It is a tale as old as time (or at least since the early 2000’s when clinics started installing Electronic Health Records). HEY, my EHR sucks! That other one over there MUST be better. Let’s rip out the current one and put in a new one. SURELY that will fix everything.
First of all, that is a fallacy. 20% of the success of an EHR project is due to the technology. 80% is due to the socio-political skills and workflow designs of those doing the installation.
Secondly, maybe we’re too late, and the NEW system is nearly fully installed. We’re just waiting on the data-load. How much data do you pull out of the current system and push into the new? Easy, right? ALL OF IT! Surely all that typing, mousing, clicking that our physicians and APPs and nurses and staff did entering data CAN’T BE WASTED.
In fact, I’ll make it easy:
Here’s a list of data to pull over
- Problems (clinical diagnoses, billing diagnoses, problem list)
- Medications (historical meds, active prescriptions)
- Past Medical History / Surgical History / Social History / Family History
- Progress Notes, Hospital Notes, Emergency Department Notes
Done! W00t! Our new system is pre-loaded with lots of useful stuff!
Happy, nāive CMIO moving data around.
Not so fast, Sherlock.
Here are a sample of problems we encountered trying to make this happen in our organization:
We tried loading ICD10 codes from one EHR to another. Maybe 1/2 of the codes come across okay. Others start with “Adrenal Adenoma” and end up with “Adrenal Mass, Not Otherwise Specified”. In many charts, our physicians complained that “It would have been easier to enter NEW diagnoses rather than fix the details of the ones that imported incorrectly.”
Another issue: sometimes you end up merging EHR’s between two organizations. Then, you’ll get “Diabetes, type 2” and then a semi-duplicate “Diabetes, poorly controlled, type 2” and “Elevated Glucose” and “Diabetes, type 2, well controlled”. And then your physicians end up cleaning duplicates OR worse, just leaving the mess as is.
We transitioned EHR’s, years ago, from Allscripts Touchworks) to Epic. We pulled 2 million medications out of one EHR and ported it into the other. Unfortunately, data stored in Allscripts was, for example:
Lisinopril / 10mg / 2 tablets / once daily / quantity 180 / refills 3
The data Epic expects on the import was:
Lisinopril / 10mg / total dose: 20mg / once daily / quantity 180 / refills 3
As a result, the third field caused an error, and now the result of the import:
Lisinopril / 10mg / __ (defaulted to 1) / once daily / quantity 180 / refills 3
And the physician using the new system might prescribe the wrong dose. Thus, we hired a team of pharmacy technicians to go through each patient and FIX THE ERRORS. It turns out to be MUCH FASTER to enter an entirely brand new prescription than to correct an imported one. Booooo.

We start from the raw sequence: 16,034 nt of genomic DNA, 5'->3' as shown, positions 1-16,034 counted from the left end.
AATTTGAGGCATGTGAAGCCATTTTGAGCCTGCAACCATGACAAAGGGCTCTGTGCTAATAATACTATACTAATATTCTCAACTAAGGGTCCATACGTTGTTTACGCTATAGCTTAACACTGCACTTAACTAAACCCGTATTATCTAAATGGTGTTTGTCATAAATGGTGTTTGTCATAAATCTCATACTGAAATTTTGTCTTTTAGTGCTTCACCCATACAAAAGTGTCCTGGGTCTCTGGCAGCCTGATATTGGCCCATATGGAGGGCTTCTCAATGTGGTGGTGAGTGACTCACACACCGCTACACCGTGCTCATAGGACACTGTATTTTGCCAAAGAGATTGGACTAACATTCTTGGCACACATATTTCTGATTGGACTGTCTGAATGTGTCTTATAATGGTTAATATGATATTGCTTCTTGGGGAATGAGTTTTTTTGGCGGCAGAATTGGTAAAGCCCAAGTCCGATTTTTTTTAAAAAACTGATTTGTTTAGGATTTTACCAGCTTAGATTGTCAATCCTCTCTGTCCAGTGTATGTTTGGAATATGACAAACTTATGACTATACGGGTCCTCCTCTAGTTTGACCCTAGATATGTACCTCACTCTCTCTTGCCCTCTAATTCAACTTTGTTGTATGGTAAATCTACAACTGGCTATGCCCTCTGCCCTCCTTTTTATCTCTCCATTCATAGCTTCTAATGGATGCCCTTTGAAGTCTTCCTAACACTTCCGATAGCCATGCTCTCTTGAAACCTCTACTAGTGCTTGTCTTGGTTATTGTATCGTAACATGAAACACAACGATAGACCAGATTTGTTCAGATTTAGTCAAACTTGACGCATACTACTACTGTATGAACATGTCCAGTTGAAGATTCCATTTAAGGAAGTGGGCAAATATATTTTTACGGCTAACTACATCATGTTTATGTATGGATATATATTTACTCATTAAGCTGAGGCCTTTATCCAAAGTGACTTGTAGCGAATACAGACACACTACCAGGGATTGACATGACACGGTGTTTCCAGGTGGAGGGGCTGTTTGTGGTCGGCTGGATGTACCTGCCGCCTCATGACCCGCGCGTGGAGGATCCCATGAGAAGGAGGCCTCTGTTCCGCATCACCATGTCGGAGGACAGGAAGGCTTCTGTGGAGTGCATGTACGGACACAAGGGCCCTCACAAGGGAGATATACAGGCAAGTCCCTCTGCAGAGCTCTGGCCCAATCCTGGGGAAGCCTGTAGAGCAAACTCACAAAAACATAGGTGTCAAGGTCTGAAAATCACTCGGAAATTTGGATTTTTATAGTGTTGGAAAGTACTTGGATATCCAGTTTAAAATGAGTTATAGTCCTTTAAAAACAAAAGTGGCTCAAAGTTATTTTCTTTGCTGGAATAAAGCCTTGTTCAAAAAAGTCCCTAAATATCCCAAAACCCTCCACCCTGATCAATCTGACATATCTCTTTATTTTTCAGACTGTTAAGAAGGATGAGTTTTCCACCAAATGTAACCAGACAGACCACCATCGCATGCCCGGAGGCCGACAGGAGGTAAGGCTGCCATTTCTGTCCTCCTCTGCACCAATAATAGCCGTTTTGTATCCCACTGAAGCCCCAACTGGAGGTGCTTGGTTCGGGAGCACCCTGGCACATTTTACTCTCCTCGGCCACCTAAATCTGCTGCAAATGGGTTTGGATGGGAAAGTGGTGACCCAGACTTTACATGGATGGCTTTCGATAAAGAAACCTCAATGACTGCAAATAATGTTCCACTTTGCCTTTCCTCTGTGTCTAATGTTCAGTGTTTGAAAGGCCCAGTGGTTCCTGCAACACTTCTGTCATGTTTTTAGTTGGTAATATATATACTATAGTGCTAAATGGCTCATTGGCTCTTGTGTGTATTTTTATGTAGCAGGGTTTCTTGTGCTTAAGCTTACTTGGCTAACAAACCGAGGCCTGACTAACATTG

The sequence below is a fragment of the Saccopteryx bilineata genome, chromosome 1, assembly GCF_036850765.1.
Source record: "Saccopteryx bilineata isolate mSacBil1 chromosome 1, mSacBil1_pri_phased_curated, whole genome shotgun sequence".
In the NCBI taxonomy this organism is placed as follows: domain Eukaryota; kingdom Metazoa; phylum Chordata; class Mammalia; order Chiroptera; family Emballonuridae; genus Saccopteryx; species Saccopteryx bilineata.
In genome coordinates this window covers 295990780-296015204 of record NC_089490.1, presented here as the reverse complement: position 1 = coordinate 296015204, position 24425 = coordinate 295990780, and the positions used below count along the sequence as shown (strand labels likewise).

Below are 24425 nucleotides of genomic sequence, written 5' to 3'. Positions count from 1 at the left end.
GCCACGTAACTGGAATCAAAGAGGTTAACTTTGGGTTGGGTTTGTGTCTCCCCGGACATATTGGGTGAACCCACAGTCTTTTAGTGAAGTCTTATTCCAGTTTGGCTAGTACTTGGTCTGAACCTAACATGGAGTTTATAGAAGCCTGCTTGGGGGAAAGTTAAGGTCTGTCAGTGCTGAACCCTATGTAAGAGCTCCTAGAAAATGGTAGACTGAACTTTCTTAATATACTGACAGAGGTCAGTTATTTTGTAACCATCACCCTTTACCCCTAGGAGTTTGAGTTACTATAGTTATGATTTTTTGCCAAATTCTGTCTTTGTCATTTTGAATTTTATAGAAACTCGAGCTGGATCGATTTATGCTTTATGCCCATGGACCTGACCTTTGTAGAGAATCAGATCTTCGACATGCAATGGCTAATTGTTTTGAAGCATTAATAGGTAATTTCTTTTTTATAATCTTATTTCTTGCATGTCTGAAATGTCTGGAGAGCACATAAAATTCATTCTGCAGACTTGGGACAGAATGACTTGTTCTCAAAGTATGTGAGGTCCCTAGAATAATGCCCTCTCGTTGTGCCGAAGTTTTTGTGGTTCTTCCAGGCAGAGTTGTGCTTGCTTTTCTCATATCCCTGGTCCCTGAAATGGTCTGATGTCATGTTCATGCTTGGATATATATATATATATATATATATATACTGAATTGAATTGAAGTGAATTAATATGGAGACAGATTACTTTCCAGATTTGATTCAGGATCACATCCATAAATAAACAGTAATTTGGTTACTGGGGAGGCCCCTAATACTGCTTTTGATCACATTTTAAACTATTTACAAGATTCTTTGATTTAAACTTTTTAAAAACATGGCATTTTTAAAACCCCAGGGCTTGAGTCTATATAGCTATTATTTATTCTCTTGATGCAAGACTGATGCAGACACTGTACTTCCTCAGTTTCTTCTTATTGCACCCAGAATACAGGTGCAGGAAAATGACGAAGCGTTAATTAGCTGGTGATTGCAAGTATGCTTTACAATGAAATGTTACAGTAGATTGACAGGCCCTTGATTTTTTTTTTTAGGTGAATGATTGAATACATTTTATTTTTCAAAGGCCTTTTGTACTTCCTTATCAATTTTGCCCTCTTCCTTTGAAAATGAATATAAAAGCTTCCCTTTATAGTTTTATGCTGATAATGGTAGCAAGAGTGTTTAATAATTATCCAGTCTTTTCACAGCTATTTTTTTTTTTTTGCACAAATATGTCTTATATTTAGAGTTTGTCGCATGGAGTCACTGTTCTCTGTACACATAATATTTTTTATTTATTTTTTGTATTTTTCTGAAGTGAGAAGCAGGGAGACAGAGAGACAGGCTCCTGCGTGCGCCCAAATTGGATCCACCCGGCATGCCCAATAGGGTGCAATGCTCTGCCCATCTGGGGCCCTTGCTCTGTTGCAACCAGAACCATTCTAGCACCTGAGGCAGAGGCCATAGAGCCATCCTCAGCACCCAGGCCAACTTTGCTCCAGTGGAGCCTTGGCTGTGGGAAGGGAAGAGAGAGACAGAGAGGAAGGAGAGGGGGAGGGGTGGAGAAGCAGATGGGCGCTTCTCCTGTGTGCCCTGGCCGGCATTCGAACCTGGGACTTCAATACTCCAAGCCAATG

A Human Team for importing data
We ended up hiring a team of abstractors. How did we do this cost-effectively? As UCHealth grew as a system, we would add new clinics and hospitals, often with patients in common (eg, electronic data in 2 EHR’s, in health systems that were coming together). Automation and importing tools are still not up to the task of seamlessly merging data sets (eg: here is a lisinopril prescription from 9/2019, here is another one from 3/2020. Are they the same?). As a result, we thought about the most efficient way to fund a team to do this work. We ended up with:
Pharmacy Technicians, supervised by a Pharmacist.
Import Team work
We would send a team into a clinic, to look at the clinic schedule and import Problems, Meds, Allergies, Immunizations. We decided AGAINST importing Past Medical History, Past Surgical History, Social History, Family History. These last 4 were generally of poor quality. Garbage In, Garbage Out (and costly in person-hours).
Pharmacy Techs do well at meds, allergies and immunizations, and diagnosis selections were easily trained.
Sometimes clinics would pay overtime to MA’s, RN’s and some clinicians in advance of the EHR cut-over (bonus: increased time spent on the newer EHR grew their skills).
The team would abstract charts up to 3 to 6 months while using the new system, thinking that the most complex patients in a clinic would be seen more frequently, and then the bulk of the complex patients would be loaded.
We chose NOT to bring scanned images wholesale into the new EHR. We did a trial for a busy primary care clinic, and scanned 1 month of about 30,000 images. Usage / viewing of those images by clinicians and staff after a year was … ONE PERCENT. About 300 images were ever viewed, and most of the views were insurance cards!!! This is a very low utilization rate for a high cost, slow process for scanning, importing and indexing. Perhaps newer OCR (optical character recognition) and AI – self categorization tools might help in the future…
Instead, we asked clinicians to do EITHER: A) Incorporate data from old notes/EHR into the new one in their progress notes or problem list. We kept the old EHR live for one year, so that clinicians could cross reference without importing.
And/Or, B) Allow clinicians to “tag” individual scans from the OLD EHR to be individually moved to the NEW EHR. This resulted in a small, manageable list of scans to bring over that were most useful (discharge summaries, consultant notes, critical radiology reports).
Data transitions between EHRs? Hire a team. Maybe give them Red Shirts.